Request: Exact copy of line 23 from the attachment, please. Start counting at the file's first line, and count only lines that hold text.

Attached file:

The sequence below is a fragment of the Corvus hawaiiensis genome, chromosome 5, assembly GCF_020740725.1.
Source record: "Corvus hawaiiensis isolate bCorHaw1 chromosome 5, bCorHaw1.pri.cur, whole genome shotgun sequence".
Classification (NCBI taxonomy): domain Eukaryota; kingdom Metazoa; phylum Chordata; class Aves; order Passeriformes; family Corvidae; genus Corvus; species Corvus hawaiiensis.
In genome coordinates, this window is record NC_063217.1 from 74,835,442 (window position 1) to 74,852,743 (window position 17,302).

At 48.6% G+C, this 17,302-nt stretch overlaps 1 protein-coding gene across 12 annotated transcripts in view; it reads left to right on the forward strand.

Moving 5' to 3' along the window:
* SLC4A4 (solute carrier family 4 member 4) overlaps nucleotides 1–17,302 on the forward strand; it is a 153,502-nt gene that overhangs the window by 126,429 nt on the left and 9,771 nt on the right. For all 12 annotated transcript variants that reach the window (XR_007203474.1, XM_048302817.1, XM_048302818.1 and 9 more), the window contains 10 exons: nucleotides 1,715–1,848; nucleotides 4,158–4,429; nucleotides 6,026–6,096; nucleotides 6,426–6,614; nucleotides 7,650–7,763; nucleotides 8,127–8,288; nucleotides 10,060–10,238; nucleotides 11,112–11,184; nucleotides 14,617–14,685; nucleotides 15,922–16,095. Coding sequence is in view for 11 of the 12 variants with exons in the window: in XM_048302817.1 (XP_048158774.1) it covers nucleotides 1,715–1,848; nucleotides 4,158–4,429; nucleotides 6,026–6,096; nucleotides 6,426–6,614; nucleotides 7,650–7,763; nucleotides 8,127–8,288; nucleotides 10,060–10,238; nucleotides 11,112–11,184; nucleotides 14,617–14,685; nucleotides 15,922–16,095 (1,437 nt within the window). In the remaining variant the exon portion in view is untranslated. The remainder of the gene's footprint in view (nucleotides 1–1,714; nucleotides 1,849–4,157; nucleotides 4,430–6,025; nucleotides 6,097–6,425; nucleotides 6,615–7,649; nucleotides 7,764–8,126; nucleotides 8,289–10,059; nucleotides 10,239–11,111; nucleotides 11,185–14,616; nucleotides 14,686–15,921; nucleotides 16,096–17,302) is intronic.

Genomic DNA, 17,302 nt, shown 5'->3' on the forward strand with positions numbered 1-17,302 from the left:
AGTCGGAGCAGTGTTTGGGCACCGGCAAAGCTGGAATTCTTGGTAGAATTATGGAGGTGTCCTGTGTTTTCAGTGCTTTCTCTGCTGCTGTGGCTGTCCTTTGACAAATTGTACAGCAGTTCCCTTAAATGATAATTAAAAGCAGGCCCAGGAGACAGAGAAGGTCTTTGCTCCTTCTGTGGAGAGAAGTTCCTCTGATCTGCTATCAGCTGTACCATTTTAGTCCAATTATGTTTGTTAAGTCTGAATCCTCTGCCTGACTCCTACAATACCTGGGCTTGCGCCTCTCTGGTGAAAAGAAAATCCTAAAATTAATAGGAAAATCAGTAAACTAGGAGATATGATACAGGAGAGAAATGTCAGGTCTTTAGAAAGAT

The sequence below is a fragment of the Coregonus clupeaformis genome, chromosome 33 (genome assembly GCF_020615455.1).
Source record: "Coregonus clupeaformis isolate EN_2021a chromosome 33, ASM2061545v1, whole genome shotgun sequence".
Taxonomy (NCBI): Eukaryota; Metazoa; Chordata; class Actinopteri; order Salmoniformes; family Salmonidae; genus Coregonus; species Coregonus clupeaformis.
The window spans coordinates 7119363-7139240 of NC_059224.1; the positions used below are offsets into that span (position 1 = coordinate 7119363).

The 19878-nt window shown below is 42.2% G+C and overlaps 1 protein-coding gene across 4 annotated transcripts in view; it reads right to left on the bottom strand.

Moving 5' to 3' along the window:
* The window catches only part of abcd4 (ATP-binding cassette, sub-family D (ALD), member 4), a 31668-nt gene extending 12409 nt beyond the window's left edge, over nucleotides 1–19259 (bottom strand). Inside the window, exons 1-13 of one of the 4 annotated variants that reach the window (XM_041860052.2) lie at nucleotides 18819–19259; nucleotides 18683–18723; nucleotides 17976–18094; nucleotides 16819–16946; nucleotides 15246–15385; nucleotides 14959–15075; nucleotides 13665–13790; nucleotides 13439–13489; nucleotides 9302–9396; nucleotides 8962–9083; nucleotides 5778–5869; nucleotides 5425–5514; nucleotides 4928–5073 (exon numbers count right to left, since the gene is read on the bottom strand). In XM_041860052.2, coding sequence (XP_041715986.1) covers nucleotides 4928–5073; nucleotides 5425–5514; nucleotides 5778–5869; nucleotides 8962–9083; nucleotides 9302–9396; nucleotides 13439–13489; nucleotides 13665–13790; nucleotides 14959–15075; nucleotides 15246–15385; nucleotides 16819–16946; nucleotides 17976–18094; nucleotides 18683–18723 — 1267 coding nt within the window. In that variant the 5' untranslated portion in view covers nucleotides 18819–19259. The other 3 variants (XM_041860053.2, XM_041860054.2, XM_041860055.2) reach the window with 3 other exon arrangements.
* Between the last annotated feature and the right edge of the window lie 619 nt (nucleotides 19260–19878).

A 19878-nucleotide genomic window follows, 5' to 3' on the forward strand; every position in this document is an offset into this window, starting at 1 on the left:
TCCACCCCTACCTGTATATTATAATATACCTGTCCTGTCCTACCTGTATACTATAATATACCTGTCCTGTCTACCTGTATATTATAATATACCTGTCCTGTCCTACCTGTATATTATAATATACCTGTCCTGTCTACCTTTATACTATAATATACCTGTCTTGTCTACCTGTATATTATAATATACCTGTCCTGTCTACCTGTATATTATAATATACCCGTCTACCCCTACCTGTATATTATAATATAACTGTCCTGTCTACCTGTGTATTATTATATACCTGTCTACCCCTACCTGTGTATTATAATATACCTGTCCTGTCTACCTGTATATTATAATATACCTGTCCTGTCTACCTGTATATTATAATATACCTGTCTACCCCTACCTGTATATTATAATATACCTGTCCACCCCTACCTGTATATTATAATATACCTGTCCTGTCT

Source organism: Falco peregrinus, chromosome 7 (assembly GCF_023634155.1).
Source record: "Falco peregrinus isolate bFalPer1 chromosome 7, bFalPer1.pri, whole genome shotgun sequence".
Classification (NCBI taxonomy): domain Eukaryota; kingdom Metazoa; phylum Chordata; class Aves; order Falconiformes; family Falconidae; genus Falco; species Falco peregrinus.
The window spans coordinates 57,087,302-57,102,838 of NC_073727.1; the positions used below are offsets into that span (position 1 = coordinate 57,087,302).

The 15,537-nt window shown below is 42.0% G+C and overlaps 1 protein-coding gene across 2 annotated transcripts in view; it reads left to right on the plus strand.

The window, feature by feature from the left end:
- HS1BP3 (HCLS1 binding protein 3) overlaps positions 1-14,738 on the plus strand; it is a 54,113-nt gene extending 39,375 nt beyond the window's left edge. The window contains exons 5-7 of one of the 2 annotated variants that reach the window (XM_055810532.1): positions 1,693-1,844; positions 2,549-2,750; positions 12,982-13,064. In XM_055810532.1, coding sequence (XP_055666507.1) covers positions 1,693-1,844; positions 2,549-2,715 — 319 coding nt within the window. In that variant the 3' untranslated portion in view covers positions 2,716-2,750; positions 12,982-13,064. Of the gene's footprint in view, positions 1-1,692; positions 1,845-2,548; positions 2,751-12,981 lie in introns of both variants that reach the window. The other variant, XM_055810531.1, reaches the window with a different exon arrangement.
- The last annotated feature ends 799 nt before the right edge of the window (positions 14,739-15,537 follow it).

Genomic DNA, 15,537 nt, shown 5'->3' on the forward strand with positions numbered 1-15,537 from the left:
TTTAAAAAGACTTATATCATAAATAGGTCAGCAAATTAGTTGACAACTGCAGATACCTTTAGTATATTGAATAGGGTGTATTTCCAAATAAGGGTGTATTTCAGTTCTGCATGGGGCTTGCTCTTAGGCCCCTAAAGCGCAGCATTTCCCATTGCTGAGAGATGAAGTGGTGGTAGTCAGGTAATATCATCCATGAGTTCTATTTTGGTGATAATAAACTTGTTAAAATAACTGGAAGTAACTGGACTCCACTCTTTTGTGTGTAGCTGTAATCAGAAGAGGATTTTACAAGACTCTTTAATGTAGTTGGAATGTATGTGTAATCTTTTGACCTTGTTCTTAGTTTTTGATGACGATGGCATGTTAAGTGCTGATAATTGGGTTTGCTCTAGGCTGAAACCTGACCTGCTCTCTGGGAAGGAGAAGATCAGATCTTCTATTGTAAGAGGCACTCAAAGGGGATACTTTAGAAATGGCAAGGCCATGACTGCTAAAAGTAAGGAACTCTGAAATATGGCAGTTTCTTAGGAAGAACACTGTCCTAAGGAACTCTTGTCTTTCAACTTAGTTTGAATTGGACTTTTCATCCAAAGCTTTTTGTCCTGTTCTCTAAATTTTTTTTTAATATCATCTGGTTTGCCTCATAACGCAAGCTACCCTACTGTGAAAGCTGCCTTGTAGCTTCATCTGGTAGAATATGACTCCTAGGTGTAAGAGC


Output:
The window spans coordinates 57,087,302-57,102,838 of NC_073727.1; the positions used below are offsets into that span (position 1 = coordinate 57,087,302).